David B. Rivkin Jr. and Lee A. Casey present an interesting argument that the right to privacy recognized in such cases as Griswold v. Connecticut and Roe v. Wade rules out government control of health care:
If the government cannot proscribe — or even “unduly burden,” to use another of the Supreme Court’s analytical frameworks — access to abortion, how can it proscribe access to other medical procedures, including transplants, corrective or restorative surgeries, chemotherapy treatments, or a myriad of other health services that individuals may need or desire?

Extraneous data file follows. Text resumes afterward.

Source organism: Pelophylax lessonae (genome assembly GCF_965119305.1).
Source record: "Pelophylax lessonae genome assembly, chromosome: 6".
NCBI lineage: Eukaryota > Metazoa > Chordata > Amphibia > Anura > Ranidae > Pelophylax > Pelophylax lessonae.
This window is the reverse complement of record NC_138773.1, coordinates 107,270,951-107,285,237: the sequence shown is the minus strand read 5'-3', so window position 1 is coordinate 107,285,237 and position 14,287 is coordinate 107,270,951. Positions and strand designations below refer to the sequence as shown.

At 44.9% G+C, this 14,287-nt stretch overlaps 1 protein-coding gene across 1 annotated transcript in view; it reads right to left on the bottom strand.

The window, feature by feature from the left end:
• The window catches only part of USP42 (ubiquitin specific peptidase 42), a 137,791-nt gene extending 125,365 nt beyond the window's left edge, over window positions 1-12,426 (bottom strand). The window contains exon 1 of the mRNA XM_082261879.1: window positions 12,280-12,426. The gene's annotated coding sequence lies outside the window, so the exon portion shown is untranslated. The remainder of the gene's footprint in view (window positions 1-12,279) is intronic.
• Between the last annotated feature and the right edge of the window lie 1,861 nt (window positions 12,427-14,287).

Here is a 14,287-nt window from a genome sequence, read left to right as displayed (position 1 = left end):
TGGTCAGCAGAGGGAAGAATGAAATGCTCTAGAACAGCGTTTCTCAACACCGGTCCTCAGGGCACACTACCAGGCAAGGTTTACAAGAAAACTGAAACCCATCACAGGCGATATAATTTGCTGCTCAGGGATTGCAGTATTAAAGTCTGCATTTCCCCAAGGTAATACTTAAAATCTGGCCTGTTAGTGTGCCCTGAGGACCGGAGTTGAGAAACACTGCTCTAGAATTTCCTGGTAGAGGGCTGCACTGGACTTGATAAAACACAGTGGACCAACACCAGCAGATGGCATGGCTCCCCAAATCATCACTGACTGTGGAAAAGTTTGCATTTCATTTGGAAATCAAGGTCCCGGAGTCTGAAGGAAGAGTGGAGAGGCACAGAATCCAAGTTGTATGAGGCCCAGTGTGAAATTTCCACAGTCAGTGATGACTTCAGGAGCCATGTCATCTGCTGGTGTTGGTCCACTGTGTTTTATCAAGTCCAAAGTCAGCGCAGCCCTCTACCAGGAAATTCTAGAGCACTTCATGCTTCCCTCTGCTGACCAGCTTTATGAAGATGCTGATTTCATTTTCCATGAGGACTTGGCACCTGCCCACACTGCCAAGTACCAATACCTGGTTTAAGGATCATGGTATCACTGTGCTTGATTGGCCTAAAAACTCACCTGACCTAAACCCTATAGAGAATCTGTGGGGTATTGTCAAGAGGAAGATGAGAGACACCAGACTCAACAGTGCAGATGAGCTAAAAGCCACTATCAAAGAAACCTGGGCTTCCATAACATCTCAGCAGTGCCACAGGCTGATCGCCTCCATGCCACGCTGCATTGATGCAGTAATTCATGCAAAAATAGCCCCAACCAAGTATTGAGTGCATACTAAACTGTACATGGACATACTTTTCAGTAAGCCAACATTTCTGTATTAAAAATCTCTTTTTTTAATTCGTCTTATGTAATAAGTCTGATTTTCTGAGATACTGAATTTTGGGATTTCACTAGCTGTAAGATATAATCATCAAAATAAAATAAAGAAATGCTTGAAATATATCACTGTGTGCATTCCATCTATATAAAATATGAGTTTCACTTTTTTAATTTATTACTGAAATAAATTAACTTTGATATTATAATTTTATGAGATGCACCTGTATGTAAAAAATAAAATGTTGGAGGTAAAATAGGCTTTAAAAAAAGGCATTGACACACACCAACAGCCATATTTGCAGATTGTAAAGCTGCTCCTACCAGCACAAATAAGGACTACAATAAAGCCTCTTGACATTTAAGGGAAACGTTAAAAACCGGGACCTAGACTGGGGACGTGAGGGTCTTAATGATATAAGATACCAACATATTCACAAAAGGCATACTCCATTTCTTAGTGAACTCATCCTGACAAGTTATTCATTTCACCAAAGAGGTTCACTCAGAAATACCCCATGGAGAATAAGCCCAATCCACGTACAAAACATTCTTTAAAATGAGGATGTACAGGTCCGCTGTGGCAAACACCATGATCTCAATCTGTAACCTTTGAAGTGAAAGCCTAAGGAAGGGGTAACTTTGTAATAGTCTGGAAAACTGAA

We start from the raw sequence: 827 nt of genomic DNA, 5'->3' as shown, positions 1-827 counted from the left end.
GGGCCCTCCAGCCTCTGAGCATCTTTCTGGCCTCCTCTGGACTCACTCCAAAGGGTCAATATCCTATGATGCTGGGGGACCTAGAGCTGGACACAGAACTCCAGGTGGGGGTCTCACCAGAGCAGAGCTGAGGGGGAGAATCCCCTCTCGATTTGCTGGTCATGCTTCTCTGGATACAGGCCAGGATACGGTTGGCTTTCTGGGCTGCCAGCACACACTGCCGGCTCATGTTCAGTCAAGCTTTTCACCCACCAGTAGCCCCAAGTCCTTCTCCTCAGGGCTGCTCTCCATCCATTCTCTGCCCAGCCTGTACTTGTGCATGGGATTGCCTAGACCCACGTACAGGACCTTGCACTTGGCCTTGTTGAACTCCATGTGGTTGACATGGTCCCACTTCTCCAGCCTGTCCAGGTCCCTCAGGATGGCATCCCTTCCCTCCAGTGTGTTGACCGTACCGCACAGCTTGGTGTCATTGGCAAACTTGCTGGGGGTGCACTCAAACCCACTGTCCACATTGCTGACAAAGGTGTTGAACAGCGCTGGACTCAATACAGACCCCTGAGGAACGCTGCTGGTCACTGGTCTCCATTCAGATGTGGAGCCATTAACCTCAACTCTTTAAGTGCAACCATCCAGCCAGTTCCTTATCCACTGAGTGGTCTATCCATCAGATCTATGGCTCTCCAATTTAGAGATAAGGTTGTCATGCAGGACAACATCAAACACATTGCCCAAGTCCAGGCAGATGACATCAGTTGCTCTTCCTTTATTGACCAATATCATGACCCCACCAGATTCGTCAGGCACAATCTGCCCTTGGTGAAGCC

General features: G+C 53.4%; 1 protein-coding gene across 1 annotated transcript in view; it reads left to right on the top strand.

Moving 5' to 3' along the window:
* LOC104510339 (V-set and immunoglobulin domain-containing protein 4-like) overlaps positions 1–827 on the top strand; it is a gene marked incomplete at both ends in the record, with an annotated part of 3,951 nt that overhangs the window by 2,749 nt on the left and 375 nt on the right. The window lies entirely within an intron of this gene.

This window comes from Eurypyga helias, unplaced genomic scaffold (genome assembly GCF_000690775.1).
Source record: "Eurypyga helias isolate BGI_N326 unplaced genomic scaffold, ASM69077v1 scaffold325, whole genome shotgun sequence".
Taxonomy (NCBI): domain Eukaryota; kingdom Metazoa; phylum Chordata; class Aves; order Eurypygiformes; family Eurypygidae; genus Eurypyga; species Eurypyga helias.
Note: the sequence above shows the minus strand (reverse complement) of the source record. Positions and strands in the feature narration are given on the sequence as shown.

This type of “burden” analysis will be especially problematic for a national health system because, in the health area, proper care often depends upon an individual’s unique physical and even genetic history and characteristics. One size clearly does not fit all, but that is the very essence of governmental regulation — to impose a regularity (if not uniformity) in the application of governmental power and the dispersal of its largess. Taking key decisions away from patient and physician, or otherwise limiting their available choices, will render any new system constitutionally vulnerable.